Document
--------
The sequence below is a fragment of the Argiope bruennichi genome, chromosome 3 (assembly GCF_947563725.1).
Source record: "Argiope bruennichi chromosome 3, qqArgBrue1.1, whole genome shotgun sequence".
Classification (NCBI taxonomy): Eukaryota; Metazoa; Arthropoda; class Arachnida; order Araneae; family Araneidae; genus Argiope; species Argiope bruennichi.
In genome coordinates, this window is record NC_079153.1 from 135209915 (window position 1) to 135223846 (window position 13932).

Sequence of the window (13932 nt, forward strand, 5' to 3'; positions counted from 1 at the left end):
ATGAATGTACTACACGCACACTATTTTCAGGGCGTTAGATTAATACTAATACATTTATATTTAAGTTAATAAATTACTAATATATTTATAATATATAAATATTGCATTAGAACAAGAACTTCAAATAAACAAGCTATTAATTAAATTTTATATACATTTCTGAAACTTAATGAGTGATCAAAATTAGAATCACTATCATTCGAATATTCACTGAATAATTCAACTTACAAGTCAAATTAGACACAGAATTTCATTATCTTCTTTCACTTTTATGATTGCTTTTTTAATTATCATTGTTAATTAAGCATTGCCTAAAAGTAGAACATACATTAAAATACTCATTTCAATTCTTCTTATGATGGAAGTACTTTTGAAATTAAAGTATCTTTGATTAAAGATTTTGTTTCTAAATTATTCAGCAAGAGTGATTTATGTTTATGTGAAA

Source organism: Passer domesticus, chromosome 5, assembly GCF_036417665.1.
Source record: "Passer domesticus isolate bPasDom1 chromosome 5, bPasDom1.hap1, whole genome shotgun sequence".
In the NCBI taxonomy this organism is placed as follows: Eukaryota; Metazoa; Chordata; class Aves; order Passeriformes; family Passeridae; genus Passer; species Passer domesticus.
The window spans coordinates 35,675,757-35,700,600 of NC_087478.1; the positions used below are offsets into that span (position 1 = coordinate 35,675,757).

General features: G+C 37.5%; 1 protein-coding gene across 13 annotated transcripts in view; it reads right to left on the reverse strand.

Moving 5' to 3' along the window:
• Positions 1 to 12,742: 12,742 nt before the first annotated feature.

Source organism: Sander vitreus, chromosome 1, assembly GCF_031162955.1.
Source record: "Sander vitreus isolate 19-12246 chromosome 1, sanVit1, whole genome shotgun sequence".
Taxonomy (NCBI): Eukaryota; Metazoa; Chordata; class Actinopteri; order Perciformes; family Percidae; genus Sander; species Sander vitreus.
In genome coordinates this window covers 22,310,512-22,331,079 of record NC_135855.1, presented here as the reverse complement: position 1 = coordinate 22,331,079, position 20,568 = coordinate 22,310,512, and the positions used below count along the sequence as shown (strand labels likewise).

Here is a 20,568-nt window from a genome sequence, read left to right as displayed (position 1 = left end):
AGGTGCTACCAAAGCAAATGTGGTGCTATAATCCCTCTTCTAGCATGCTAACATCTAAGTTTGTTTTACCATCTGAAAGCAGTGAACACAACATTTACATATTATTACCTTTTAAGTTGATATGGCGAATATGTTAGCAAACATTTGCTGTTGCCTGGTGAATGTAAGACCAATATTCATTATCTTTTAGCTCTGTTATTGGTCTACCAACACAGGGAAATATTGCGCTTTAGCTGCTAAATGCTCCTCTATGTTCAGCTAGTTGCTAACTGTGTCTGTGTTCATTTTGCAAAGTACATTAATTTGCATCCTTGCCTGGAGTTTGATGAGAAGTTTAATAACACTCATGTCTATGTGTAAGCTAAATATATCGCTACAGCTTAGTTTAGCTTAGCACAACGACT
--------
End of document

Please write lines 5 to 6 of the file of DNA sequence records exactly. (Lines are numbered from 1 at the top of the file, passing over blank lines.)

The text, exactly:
Sequence of the window (13932 nt, forward strand, 5' to 3'; positions counted from 1 at the left end):
ATGAATGTACTACACGCACACTATTTTCAGGGCGTTAGATTAATACTAATACATTTATATTTAAGTTAATAAATTACTAATATATTTATAATATATAAATATTGCATTAGAACAAGAACTTCAAATAAACAAGCTATTAATTAAATTTTATATACATTTCTGAAACTTAATGAGTGATCAAAATTAGAATCACTATCATTCGAATATTCACTGAATAATTCAACTTACAAGTCAAATTAGACACAGAATTTCATTATCTTCTTTCACTTTTATGATTGCTTTTTTAATTATCATTGTTAATTAAGCATTGCCTAAAAGTAGAACATACATTAAAATACTCATTTCAATTCTTCTTATGATGGAAGTACTTTTGAAATTAAAGTATCTTTGATTAAAGATTTTGTTTCTAAATTATTCAGCAAGAGTGATTTATGTTTATGTGAAA